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Manufacturing jobs are bright spot at Jefferson-Lewis Job Fair


A manufacturing boom that has brought more than 400 production jobs to the region this year is expected to continue in 2014, employers predicted at the Jefferson-Lewis Job Fair on Tuesday in Watertown.

More than 600 jobs were up for grabs at the Hilton Garden Inn off Arsenal Street, where 60 employers attended the fair to offer retail, hospitality, health care, manufacturing and construction jobs.Manufacturers at the fair included Jain Irrigation, Current Applications, Timeless Frames and Car Freshner. Big-box retailers taking applications for the holiday season included JC Penney, Sears, Best Buy, Lowes and Home Depot, while Stream Global Services is seeking to fill 150 jobs at its Arsenal Street call center.

Watertown-based Jain Irrigation was collecting resumes to hire 10 to 15 entry-level machine operators, four to five machine mechanics and one mechanical engineer, said Kathy D. DeForge, human resources generalist. The growing company, which makes micro-irrigation systems used on farmland, is adding production lines to manufacture irrigation drip tape at its Water Street plant. One line was installed this year, while two others are under construction.

“We’re hoping to generate enough interest to fill the positions and will be completing interviews over the next two weeks,” Mrs. DeForge said.

The latest hiring streak could be the beginning of a growth period at Jain Irrigation, which is considering the construction of a $10 million warehouse at the City Center Industrial Park to replace its current cramped facility. The Fresno, Calif.-based company is a subsidiary of Jain Irrigation Systems in Jalgain, India, where decision-makers are planning the project.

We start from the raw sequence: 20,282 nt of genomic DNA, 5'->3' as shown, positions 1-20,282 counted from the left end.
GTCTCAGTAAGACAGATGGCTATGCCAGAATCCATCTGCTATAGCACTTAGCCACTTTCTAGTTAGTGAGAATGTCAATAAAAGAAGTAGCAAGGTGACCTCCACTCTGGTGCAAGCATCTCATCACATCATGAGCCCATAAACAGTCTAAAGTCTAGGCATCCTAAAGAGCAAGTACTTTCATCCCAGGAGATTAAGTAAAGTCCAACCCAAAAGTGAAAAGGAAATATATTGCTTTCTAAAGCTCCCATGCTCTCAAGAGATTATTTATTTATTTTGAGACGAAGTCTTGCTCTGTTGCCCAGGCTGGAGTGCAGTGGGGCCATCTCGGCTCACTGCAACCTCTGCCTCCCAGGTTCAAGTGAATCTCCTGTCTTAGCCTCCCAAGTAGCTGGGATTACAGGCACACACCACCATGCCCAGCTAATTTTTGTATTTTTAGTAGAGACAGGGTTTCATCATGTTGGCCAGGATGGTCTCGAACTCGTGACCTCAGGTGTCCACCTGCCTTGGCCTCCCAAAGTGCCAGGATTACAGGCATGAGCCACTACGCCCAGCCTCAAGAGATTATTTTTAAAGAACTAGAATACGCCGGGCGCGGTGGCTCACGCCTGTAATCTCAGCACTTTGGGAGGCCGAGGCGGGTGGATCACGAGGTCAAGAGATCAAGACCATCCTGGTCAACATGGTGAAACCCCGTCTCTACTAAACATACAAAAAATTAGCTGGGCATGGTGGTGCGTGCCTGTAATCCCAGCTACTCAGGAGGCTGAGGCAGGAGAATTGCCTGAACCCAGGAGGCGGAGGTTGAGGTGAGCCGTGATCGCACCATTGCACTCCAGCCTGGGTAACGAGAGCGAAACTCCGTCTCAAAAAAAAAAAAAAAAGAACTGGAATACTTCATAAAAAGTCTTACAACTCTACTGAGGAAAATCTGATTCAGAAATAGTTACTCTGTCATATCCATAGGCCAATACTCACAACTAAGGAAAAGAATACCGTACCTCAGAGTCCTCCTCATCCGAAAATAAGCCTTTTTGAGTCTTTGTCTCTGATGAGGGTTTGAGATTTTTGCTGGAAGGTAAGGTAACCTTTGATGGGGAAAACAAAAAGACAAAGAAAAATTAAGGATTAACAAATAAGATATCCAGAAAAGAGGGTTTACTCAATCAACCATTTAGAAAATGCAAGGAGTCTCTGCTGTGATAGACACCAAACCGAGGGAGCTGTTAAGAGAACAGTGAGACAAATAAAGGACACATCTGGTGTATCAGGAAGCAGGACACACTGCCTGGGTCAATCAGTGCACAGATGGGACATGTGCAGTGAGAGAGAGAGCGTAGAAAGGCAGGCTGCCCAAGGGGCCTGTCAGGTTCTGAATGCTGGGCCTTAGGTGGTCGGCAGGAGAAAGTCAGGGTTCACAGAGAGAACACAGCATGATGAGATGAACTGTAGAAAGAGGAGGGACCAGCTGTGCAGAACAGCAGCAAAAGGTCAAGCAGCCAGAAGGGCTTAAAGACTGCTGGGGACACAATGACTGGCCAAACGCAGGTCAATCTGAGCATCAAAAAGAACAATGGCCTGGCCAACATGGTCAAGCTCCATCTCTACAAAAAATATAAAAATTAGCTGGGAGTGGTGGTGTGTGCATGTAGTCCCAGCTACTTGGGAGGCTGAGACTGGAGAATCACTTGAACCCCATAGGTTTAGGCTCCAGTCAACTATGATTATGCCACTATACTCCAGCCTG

Other employers, like Current Applications, interviewed and hired workers on the spot at the fair. The Watertown manufacturer at 275 Bellew Ave., which designs and makes prototype motors,already had hired three production workers by 11:30 a.m. Tuesday and was looking to hire two more, said Michelle R. Doney, office administrator.

“We’re growing, and production is up from the previous year,” she said, adding that she has noticed an increased interest in manufacturing jobs among young people.

Mrs. Doney said so-called “manufacturing day” events hosted by the Jefferson County Local Development Corp. have informed area educators about the vast range of manufacturing opportunities. In turn, more students have been inspired to pursue careers in the industry.

“It helps because the manufacturers are leading the effort,” she said.

Expansion projects recently planned by a handful of manufacturers in the region — including New York Air Brake, Jain Irrigation, North American Tapes and Slack Chemical Co. — are expected to greatly strengthen the manufacturing industry, added Cheryl A. Mayforth, executive director of the WorkPlace employment agency on Coffeen Street.

“The industry started growing in 2011 after the recession, and numbers have now climbed back above where they were before the recession hit in 2008,” Mrs. Mayforth said. “The big mantra used to be that manufacturing was a dying occupation, but there’s been a resurgence across the U.S. A lot of companies based in China are coming back because labor isn’t always cheap overseas.”

Stream Global Services informed job hunters that it is seeking to hire 150 employees as soon as possible to work at its call center on Arsenal Street. Jessica M. Tupper, Stream’s North America recruiting manager, said the company is seeking to hire 20 to 40 employees per week until positions are filled.

Entry-level employees are paid an hourly wage of $9 to $11, she said. Job applications may be submitted at the company’s website,

“A lot of people in the community already know about us, so my goal here is to get the word out to some new people,” Mrs. Tupper said.

The fair was sponsored by the Hilton Garden Inn, Samaritan Medical Center and WorkPlace employment agency.

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